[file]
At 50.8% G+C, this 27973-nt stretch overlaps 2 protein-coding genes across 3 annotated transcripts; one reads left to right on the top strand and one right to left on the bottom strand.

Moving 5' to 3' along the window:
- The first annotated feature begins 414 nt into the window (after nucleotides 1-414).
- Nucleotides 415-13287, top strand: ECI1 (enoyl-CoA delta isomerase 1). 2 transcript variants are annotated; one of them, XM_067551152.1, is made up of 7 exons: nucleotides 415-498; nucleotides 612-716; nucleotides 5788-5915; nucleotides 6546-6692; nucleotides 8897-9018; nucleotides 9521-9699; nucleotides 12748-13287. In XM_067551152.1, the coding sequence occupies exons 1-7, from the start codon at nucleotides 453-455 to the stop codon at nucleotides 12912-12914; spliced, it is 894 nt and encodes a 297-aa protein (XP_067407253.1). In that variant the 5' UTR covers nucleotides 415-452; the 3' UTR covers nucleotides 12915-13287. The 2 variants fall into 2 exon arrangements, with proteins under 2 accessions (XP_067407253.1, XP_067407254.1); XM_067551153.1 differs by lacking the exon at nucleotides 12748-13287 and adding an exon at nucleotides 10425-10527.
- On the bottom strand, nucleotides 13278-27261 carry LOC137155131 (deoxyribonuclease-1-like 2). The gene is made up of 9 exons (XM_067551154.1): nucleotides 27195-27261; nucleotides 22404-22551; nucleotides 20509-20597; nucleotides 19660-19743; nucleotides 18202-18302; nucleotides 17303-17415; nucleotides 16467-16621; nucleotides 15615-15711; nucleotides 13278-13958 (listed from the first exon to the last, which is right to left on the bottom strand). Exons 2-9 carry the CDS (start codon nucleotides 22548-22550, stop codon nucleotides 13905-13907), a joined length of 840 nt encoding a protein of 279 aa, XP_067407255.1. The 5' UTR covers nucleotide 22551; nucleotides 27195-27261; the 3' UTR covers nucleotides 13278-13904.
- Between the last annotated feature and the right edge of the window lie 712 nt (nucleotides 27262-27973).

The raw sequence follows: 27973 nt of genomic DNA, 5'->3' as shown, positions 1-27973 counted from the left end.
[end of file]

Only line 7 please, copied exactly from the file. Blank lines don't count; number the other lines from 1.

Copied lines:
The raw sequence follows: 27973 nt of genomic DNA, 5'->3' as shown, positions 1-27973 counted from the left end.